How to fight this drawback: The first thing you can do is run a free WebRTC test after installing a VPN. A WebRTC test will show you your proxy location and your real location alongside both IPs if your location is leaking. If your location is not leaking, it will let you know where you seem to be from a web owner’s POV.
While premium VPNs like ExpressVPN and NordVPN actively shield their customers from such leaks, it is advisable to run this test at the beginning of every browsing session.
Service May Stop
When you invest in a VPN subscription, you are paying a company that houses servers that you use as your web browsing proxies. But as is the case with relying on servers owned by a company, the service may stop working. For smaller VPN companies, there is a chance they may shut down altogether. If you have paid for the whole year, you would be left with a limited server list or no service altogether.
Furthermore, there is a very real chance that the website you are trying to access with your VPN connection has gotten better at detecting proxies and stops you from visiting altogether. You may be wondering why this is the case. In terms of streaming services, the provider is liable if it does not do the best it can to keep people in unlicensed locations accessing its content.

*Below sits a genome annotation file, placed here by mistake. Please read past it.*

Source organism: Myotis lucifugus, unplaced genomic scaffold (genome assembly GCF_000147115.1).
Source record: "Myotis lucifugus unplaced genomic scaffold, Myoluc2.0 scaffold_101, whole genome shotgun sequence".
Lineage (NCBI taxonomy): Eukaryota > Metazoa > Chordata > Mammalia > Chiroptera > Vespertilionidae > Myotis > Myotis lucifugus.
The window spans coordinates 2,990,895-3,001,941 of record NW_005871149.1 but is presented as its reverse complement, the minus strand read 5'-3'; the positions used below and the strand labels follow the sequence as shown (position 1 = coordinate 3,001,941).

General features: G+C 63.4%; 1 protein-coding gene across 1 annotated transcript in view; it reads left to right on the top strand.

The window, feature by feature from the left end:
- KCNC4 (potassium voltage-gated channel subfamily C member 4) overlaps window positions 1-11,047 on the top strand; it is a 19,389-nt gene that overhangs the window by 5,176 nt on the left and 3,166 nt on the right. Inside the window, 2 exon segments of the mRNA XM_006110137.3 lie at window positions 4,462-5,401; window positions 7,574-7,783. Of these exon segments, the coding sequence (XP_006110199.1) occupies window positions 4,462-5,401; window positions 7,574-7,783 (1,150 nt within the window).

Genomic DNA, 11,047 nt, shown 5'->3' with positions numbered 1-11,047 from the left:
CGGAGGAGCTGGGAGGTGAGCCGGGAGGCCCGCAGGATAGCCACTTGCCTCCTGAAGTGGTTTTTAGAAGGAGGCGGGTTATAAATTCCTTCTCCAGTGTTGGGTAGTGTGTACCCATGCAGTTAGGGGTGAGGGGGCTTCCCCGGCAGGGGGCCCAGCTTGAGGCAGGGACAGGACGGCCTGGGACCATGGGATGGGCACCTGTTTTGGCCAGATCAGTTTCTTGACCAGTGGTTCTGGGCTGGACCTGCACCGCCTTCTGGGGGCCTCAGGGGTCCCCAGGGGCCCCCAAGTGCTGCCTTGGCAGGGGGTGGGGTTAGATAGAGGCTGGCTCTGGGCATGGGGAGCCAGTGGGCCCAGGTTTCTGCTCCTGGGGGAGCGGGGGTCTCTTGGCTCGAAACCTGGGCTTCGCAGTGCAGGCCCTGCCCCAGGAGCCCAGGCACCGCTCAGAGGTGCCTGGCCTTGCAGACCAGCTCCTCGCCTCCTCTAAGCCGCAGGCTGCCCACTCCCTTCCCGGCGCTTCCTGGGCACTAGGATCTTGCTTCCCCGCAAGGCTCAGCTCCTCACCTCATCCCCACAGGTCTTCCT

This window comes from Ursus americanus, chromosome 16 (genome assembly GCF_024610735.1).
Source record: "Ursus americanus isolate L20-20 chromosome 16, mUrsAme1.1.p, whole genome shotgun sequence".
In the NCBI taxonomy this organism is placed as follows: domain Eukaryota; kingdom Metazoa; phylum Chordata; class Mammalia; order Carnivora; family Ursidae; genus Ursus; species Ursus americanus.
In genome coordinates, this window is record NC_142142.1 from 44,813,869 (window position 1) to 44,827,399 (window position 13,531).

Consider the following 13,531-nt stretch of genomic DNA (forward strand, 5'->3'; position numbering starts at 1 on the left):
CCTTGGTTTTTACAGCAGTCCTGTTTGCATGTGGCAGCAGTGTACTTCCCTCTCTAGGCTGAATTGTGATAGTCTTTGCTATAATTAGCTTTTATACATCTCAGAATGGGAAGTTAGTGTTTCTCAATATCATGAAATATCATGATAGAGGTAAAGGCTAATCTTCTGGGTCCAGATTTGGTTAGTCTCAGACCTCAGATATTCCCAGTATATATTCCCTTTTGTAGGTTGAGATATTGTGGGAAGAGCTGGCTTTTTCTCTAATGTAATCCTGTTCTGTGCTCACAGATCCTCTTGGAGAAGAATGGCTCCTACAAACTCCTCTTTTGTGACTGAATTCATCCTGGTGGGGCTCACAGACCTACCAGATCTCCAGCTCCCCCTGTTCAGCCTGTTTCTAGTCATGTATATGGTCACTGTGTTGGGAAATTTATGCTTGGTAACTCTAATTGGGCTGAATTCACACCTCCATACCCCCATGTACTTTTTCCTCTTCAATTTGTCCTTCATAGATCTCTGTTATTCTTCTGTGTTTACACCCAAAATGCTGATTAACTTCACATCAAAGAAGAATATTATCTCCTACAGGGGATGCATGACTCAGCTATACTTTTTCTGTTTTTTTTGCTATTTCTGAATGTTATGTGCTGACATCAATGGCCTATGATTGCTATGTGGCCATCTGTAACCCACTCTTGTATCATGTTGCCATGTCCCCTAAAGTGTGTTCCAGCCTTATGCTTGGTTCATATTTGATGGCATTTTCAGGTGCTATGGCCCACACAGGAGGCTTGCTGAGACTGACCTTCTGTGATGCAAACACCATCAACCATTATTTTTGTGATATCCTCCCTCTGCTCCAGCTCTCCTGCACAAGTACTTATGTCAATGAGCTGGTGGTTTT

The US-exclusive rights holder for streaming One Piece Anime could sue Netflix for not doing anything against people in the US who access One Piece Anime on Netflix Japan via a Japanese VPN proxy. Therefore, Netflix continuously invests in getting better at blocking proxy users from viewing its content. So one day, you might be watching Netflix japan, and the next day your VPN might stop working for Netflix.
Even general websites have gotten more restrictive about allowing people with proxies to view their content. That is because they make a bulk of their revenue while advertising online. And online advertisers pay for targeting by location. So hundreds of thousands of websites are actively using webmaster tools to block VPNs.
How to fight this drawback: The only way to make sure the service you get is consistent is to only get the VPN service that is used by at least a hundred thousand paying users. When hunters of thousands of people rely on a VPN and pay hundreds of dollars every year, the provider relies on improving its service to retain millions of dollars in revenue.